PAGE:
I'm sure we've all seen the diagrams of various layers of element fusion from hydrogen to silicon in a star that's just about to go supernova.

onion shell diagram of fusing layers (Picture from courses.lumenlearning.com)

I suspect these pictures grossly exaggerate the relative radii at which these fusing layers occur for the sake of readability. What would a more accurate to-scale picture of these fusing layers look like?

Now, I assume the answer will vary significantly based on the mass of the star, and I suspect in certain mass regimes some layers will not be fusing at all. I can think of a few other variables that may affect the answer too.

So in CYA fashion, I'll leave it up to the answerer to identify specific illustrative or interesting cases, as I'm not after a specific answer but rather a general feel for how large some of the layers are in comparison to the others.

  • $\begingroup$ While there could be well defined borders where fusion processes stop and/or transition, I would like to point out that in terms of composition/P/T.... continuity is a condition all over the star radius, for core active stars. To say that the layers are there for processes but not for a sort of "visible appearance". Just for sake of discussion. $\endgroup$ – Alchimista Sep 18 at 10:39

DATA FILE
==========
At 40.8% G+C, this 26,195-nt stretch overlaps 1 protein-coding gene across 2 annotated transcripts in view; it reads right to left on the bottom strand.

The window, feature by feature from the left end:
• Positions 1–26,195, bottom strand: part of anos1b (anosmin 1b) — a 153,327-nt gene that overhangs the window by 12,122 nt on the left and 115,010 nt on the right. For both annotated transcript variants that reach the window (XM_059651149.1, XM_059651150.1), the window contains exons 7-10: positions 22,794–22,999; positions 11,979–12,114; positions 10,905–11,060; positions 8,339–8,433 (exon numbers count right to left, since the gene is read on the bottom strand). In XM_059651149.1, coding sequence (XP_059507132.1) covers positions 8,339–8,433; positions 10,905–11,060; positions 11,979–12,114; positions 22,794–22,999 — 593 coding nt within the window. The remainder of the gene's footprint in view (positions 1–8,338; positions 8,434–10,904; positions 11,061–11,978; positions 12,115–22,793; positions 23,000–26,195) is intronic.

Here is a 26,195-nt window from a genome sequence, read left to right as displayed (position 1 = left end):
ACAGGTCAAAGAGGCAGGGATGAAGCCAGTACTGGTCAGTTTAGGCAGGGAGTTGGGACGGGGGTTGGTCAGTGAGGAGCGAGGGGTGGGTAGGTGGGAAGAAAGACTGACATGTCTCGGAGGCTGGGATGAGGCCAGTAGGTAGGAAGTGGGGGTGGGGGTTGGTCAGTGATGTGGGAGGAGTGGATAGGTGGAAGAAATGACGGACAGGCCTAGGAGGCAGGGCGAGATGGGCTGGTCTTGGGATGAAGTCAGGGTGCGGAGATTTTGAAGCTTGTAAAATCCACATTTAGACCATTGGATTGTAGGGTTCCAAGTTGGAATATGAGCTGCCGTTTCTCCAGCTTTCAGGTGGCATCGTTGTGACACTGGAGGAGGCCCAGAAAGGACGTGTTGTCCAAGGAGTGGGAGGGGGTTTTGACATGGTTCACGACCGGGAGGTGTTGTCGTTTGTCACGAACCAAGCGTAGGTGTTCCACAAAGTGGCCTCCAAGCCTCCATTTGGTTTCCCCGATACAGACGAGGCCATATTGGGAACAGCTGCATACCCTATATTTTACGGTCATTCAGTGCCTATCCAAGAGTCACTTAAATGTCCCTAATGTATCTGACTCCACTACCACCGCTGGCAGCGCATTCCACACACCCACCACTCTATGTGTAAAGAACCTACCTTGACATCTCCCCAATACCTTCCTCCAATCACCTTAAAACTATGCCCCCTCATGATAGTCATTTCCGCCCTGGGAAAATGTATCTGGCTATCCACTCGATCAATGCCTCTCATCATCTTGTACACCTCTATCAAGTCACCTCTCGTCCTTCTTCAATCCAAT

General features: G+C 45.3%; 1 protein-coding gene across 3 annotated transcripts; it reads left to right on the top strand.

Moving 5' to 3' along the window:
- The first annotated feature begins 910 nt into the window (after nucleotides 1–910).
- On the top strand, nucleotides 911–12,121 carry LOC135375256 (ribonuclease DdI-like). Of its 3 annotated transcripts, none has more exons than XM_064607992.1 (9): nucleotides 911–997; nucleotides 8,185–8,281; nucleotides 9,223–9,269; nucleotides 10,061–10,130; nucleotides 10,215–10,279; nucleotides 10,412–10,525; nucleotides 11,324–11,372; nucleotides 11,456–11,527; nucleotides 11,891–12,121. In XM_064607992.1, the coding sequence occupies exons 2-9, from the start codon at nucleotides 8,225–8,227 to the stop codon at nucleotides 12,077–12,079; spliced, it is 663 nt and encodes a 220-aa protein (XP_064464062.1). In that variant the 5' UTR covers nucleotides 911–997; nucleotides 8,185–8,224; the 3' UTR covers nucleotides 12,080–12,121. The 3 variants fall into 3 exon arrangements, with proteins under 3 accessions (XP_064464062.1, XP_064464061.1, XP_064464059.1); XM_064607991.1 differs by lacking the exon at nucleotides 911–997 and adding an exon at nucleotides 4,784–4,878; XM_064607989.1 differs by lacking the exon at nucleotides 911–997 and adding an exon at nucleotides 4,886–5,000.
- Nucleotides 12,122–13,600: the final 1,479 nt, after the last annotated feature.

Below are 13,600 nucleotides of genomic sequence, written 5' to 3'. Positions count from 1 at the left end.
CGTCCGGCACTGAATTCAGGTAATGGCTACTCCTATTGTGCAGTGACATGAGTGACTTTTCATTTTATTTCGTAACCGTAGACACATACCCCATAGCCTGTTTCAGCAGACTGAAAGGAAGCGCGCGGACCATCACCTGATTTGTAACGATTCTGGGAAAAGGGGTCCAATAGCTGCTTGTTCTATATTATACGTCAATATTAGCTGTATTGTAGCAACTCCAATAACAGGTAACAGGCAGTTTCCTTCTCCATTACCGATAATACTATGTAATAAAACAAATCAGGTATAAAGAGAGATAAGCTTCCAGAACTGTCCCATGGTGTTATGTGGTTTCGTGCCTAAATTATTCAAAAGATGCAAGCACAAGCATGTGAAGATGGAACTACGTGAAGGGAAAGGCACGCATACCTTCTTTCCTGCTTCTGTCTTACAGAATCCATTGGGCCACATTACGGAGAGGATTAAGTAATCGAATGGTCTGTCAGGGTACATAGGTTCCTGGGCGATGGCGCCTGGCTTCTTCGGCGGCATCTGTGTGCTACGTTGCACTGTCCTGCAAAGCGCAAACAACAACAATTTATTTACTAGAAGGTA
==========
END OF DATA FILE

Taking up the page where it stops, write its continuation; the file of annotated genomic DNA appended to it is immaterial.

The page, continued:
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    $\begingroup$ Sorry, I don't know where to find the core shell sizes, but at the end of en.wikipedia.org/wiki/Type_II_supernova#Formation there's a table of the burning processes in a 25 solar mass star core that gives the mean density of each shell, and the duration of each process. The table links to the articles detailing each burning process. $\endgroup$ – PM 2Ring Oct 19 at 13:07

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